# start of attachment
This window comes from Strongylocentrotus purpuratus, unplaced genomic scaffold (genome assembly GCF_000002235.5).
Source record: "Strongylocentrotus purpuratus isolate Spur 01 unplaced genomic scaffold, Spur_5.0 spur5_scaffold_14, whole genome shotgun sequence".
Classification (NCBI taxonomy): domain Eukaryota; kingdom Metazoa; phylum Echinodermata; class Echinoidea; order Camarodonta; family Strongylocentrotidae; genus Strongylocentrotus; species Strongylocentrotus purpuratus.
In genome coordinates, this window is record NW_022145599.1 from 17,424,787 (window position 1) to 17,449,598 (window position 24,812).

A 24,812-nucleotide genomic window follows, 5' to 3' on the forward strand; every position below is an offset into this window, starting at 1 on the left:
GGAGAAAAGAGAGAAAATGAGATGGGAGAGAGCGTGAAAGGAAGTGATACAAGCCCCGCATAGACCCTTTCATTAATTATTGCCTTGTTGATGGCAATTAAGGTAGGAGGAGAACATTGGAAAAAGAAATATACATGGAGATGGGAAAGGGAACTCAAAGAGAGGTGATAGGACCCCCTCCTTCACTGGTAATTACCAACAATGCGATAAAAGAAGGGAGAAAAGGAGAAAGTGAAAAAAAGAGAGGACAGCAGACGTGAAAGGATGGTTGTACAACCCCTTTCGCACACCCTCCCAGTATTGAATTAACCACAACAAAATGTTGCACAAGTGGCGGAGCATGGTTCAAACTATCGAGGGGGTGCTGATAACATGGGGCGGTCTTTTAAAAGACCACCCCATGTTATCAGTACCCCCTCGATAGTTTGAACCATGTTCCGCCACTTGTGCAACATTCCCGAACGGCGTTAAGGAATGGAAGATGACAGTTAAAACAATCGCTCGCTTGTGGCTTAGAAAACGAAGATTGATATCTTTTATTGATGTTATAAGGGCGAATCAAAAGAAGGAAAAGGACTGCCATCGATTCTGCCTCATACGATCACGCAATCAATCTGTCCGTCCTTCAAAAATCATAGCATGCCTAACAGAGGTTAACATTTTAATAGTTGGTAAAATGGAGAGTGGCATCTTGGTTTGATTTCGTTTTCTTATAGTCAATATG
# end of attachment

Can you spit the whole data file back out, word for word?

This window comes from Strongylocentrotus purpuratus, unplaced genomic scaffold (genome assembly GCF_000002235.5).
Source record: "Strongylocentrotus purpuratus isolate Spur 01 unplaced genomic scaffold, Spur_5.0 spur5_scaffold_14, whole genome shotgun sequence".
Classification (NCBI taxonomy): domain Eukaryota; kingdom Metazoa; phylum Echinodermata; class Echinoidea; order Camarodonta; family Strongylocentrotidae; genus Strongylocentrotus; species Strongylocentrotus purpuratus.
In genome coordinates, this window is record NW_022145599.1 from 17,424,787 (window position 1) to 17,449,598 (window position 24,812).

A 24,812-nucleotide genomic window follows, 5' to 3' on the forward strand; every position below is an offset into this window, starting at 1 on the left:
GGAGAAAAGAGAGAAAATGAGATGGGAGAGAGCGTGAAAGGAAGTGATACAAGCCCCGCATAGACCCTTTCATTAATTATTGCCTTGTTGATGGCAATTAAGGTAGGAGGAGAACATTGGAAAAAGAAATATACATGGAGATGGGAAAGGGAACTCAAAGAGAGGTGATAGGACCCCCTCCTTCACTGGTAATTACCAACAATGCGATAAAAGAAGGGAGAAAAGGAGAAAGTGAAAAAAAGAGAGGACAGCAGACGTGAAAGGATGGTTGTACAACCCCTTTCGCACACCCTCCCAGTATTGAATTAACCACAACAAAATGTTGCACAAGTGGCGGAGCATGGTTCAAACTATCGAGGGGGTGCTGATAACATGGGGCGGTCTTTTAAAAGACCACCCCATGTTATCAGTACCCCCTCGATAGTTTGAACCATGTTCCGCCACTTGTGCAACATTCCCGAACGGCGTTAAGGAATGGAAGATGACAGTTAAAACAATCGCTCGCTTGTGGCTTAGAAAACGAAGATTGATATCTTTTATTGATGTTATAAGGGCGAATCAAAAGAAGGAAAAGGACTGCCATCGATTCTGCCTCATACGATCACGCAATCAATCTGTCCGTCCTTCAAAAATCATAGCATGCCTAACAGAGGTTAACATTTTAATAGTTGGTAAAATGGAGAGTGGCATCTTGGTTTGATTTCGTTTTCTTATAGTCAATATG